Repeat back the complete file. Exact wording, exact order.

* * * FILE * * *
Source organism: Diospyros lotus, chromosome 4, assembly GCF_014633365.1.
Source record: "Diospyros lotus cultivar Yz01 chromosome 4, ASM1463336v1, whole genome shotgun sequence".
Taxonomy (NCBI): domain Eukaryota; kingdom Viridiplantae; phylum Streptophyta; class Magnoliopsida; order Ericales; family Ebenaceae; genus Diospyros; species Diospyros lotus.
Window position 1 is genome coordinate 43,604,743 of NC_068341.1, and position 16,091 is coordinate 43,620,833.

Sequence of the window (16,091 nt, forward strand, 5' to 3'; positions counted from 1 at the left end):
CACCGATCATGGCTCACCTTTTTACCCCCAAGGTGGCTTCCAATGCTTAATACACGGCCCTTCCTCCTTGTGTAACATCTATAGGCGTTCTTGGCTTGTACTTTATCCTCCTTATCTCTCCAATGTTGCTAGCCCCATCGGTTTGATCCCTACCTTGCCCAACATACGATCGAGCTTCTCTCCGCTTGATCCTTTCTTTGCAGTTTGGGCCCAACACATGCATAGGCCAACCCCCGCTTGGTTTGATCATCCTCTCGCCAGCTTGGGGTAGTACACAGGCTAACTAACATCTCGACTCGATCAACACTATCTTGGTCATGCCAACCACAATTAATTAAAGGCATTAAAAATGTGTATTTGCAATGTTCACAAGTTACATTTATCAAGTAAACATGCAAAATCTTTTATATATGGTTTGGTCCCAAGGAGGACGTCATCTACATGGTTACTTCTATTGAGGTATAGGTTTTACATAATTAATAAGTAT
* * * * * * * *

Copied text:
Source organism: Diospyros lotus, chromosome 4, assembly GCF_014633365.1.
Source record: "Diospyros lotus cultivar Yz01 chromosome 4, ASM1463336v1, whole genome shotgun sequence".
Taxonomy (NCBI): domain Eukaryota; kingdom Viridiplantae; phylum Streptophyta; class Magnoliopsida; order Ericales; family Ebenaceae; genus Diospyros; species Diospyros lotus.
Window position 1 is genome coordinate 43,604,743 of NC_068341.1, and position 16,091 is coordinate 43,620,833.

Sequence of the window (16,091 nt, forward strand, 5' to 3'; positions counted from 1 at the left end):
CACCGATCATGGCTCACCTTTTTACCCCCAAGGTGGCTTCCAATGCTTAATACACGGCCCTTCCTCCTTGTGTAACATCTATAGGCGTTCTTGGCTTGTACTTTATCCTCCTTATCTCTCCAATGTTGCTAGCCCCATCGGTTTGATCCCTACCTTGCCCAACATACGATCGAGCTTCTCTCCGCTTGATCCTTTCTTTGCAGTTTGGGCCCAACACATGCATAGGCCAACCCCCGCTTGGTTTGATCATCCTCTCGCCAGCTTGGGGTAGTACACAGGCTAACTAACATCTCGACTCGATCAACACTATCTTGGTCATGCCAACCACAATTAATTAAAGGCATTAAAAATGTGTATTTGCAATGTTCACAAGTTACATTTATCAAGTAAACATGCAAAATCTTTTATATATGGTTTGGTCCCAAGGAGGACGTCATCTACATGGTTACTTCTATTGAGGTATAGGTTTTACATAATTAATAAGTAT